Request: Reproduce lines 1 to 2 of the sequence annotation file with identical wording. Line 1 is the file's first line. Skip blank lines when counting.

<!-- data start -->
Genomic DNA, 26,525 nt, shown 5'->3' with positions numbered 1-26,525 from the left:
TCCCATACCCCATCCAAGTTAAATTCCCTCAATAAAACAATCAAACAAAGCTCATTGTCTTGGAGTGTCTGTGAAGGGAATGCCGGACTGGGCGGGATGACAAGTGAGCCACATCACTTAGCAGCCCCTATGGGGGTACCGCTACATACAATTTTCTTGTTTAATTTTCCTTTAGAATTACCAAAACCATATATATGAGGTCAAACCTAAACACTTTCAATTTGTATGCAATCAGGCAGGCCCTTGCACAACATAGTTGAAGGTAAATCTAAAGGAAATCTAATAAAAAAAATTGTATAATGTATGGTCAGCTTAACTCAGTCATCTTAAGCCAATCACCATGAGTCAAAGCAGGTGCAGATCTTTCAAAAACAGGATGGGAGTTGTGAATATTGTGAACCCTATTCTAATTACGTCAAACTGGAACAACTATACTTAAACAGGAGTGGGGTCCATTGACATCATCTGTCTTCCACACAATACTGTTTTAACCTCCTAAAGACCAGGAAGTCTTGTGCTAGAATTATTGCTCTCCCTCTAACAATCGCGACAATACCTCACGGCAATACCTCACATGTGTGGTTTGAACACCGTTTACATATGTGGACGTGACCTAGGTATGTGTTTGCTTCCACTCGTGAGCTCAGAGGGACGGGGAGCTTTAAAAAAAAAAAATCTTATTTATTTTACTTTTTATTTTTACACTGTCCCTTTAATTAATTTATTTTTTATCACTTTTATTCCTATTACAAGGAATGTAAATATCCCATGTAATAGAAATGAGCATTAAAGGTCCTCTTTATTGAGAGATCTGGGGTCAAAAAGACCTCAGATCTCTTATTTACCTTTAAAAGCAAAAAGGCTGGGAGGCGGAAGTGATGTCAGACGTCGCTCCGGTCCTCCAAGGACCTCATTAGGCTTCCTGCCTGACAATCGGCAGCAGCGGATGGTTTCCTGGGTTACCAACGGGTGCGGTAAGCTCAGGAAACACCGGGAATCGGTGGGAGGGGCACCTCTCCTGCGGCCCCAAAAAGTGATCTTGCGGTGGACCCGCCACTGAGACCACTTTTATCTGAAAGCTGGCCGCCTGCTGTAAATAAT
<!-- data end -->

Genomic DNA, 26,525 nt, shown 5'->3' with positions numbered 1-26,525 from the left:
TCCCATACCCCATCCAAGTTAAATTCCCTCAATAAAACAATCAAACAAAGCTCATTGTCTTGGAGTGTCTGTGAAGGGAATGCCGGACTGGGCGGGATGACAAGTGAGCCACATCACTTAGCAGCCCCTATGGGGGTACCGCTACATACAATTTTCTTGTTTAATTTTCCTTTAGAATTACCAAAACCATATATATGAGGTCAAACCTAAACACTTTCAATTTGTATGCAATCAGGCAGGCCCTTGCACAACATAGTTGAAGGTAAATCTAAAGGAAATCTAATAAAAAAAATTGTATAATGTATGGTCAGCTTAACTCAGTCATCTTAAGCCAATCACCATGAGTCAAAGCAGGTGCAGATCTTTCAAAAACAGGATGGGAGTTGTGAATATTGTGAACCCTATTCTAATTACGTCAAACTGGAACAACTATACTTAAACAGGAGTGGGGTCCATTGACATCATCTGTCTTCCACACAATACTGTTTTAACCTCCTAAAGACCAGGAAGTCTTGTGCTAGAATTATTGCTCTCCCTCTAACAATCGCGACAATACCTCACGGCAATACCTCACATGTGTGGTTTGAACACCGTTTACATATGTGGACGTGACCTAGGTATGTGTTTGCTTCCACTCGTGAGCTCAGAGGGACGGGGAGCTTTAAAAAAAAAAAATCTTATTTATTTTACTTTTTATTTTTACACTGTCCCTTTAATTAATTTATTTTTTATCACTTTTATTCCTATTACAAGGAATGTAAATATCCCATGTAATAGAAATGAGCATTAAAGGTCCTCTTTATTGAGAGATCTGGGGTCAAAAAGACCTCAGATCTCTTATTTACCTTTAAAAGCAAAAAGGCTGGGAGGCGGAAGTGATGTCAGACGTCGCTCCGGTCCTCCAAGGACCTCATTAGGCTTCCTGCCTGACAATCGGCAGCAGCGGATGGTTTCCTGGGTTACCAACGGGTGCGGTAAGCTCAGGAAACACCGGGAATCGGTGGGAGGGGCACCTCTCCTGCGGCCCCAAAAAGTGATCTTGCGGTGGACCCGCCACTGAGACCACTTTTATCTGAAAGCTGGCCGCCTGCTGTAAATAAT